B.I.G. have run the gamut of great
records and innovative flows, or
would he have fizzled out over sev-
eral shoddy releases the way his
successor Jay-Z did? Recent hip-
hop trends - Nas, Public Enemy,
Rakim - tend toward the latter.
It seems then, that society relish-
es in the occasional demise of these
young artists. It not only gives us
something to talk about but also
helps us gauge greatness, establish-
ing a standard by which other work
can be judged. And though we don't
anticipate these losses, we're not
entirely upset by them. Despite
what your favorite blog might say.
Gaerig is just jealous dead
people are more famous than him.
Console him at cgaerig@umich.edu

Crazy coppers
and hillbillies,

By JOHN DAAVETTILA
Daily Arts Writer
Police officers have always had
stoic personas: the MIP-issuing,
speeding ticket-giving flatfoot
who's out to get you. Police officers
have rarely incited laughter. Then
came "Reno 911!" which followed
the lives of eight eccentric cops in
the Reno County Sheriff's Depart-
ment, as well as the ensuing hilar-
ity on the job.
But "eccentric" is an understate-
ment, as the characters don't have
little quirks but legitimate psy-
chiatric problems. For instance,
Deputy Cherisha Kimball (Mary
Birdsong, "Crossballs: The Debate

Show") won't eat donuts because
they remind her of an orifice - and
she's the normal one. Another
example and possibly the single
most iconic thing about the show,
is Lieutenant Jim Dangle (Thomas
Lennon, "Balls of Fury") and his
uniform shorts, which are compa-
rable to pleated, khaki underwear.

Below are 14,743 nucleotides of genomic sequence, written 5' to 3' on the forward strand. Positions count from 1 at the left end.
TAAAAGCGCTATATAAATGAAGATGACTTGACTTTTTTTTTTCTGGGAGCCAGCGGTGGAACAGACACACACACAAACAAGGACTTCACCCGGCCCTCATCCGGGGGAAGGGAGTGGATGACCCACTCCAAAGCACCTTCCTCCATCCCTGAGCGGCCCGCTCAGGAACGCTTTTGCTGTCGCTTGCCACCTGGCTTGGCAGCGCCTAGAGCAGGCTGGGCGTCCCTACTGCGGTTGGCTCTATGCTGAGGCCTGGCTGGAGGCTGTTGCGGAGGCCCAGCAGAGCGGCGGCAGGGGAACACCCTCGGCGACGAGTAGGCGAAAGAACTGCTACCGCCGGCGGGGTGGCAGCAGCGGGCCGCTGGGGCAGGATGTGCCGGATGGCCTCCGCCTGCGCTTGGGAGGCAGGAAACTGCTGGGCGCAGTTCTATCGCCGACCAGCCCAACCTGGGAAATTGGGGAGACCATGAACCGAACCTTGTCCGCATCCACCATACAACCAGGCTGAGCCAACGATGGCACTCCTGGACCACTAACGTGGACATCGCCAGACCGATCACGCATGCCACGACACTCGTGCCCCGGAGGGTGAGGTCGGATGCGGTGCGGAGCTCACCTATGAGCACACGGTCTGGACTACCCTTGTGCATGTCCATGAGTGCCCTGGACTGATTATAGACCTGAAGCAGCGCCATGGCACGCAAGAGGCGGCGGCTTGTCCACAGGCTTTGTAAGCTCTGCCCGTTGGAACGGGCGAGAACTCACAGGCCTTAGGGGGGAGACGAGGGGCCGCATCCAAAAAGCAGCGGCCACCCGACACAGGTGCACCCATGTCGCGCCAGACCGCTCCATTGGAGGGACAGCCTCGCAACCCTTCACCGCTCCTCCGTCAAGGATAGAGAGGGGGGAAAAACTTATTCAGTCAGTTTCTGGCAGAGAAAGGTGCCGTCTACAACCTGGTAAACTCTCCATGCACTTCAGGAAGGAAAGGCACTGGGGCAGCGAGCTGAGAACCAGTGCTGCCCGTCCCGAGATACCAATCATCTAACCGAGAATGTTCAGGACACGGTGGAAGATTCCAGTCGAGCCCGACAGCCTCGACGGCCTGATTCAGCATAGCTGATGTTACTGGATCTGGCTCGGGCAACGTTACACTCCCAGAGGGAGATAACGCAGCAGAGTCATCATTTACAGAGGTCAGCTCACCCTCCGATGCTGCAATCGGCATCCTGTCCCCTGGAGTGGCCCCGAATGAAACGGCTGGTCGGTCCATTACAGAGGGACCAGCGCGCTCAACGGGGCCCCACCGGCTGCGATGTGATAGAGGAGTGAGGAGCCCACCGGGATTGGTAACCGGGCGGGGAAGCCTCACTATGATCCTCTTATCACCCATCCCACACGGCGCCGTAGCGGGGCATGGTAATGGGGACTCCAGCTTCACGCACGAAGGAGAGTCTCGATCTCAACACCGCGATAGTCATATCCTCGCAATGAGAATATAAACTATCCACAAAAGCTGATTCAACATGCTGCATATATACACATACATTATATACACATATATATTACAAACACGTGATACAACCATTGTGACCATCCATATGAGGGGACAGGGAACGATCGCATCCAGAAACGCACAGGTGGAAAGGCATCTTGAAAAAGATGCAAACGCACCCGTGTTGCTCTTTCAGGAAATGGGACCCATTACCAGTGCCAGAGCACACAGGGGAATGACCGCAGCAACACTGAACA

The short sketches that make
up the show are mainly populated
with quick bursts of lewd, crazy
hillbillies, but there's also plot
in each episode, like a criminal
scavenger hunt, where the depu-
ties compete to arrest the hot-
test hooker in Reno or someone
over six feet, five inches. "Reno
911" differs from other sketch

Reno Sheriff's Department: Fighting crime, one hot hooker arrest at a time.

shows like "Saturday Night Live,"
in that the material they use isn't
time-sensitive, relying on rampant
hijinx for laughs.
After four seasons the show is
as funny as ever. The satirical use
of blatant racial, gender and reli-
gious discrimination still holds
strong five years later. Also keep-
ing "Reno 911!" alive are the fleet-
ing guest appearances. The high

quality of these appearances is
their subtlety. There's no parade
or special mention of a guest star
at the beginning of each episode,
and you're lucky if you manage to
catch a name in the ending credits.
Often, the actors are on screen for
about 30 seconds, probably giving
them a fun break from their nor-
mal acting jobs.
See RENO, Page 8A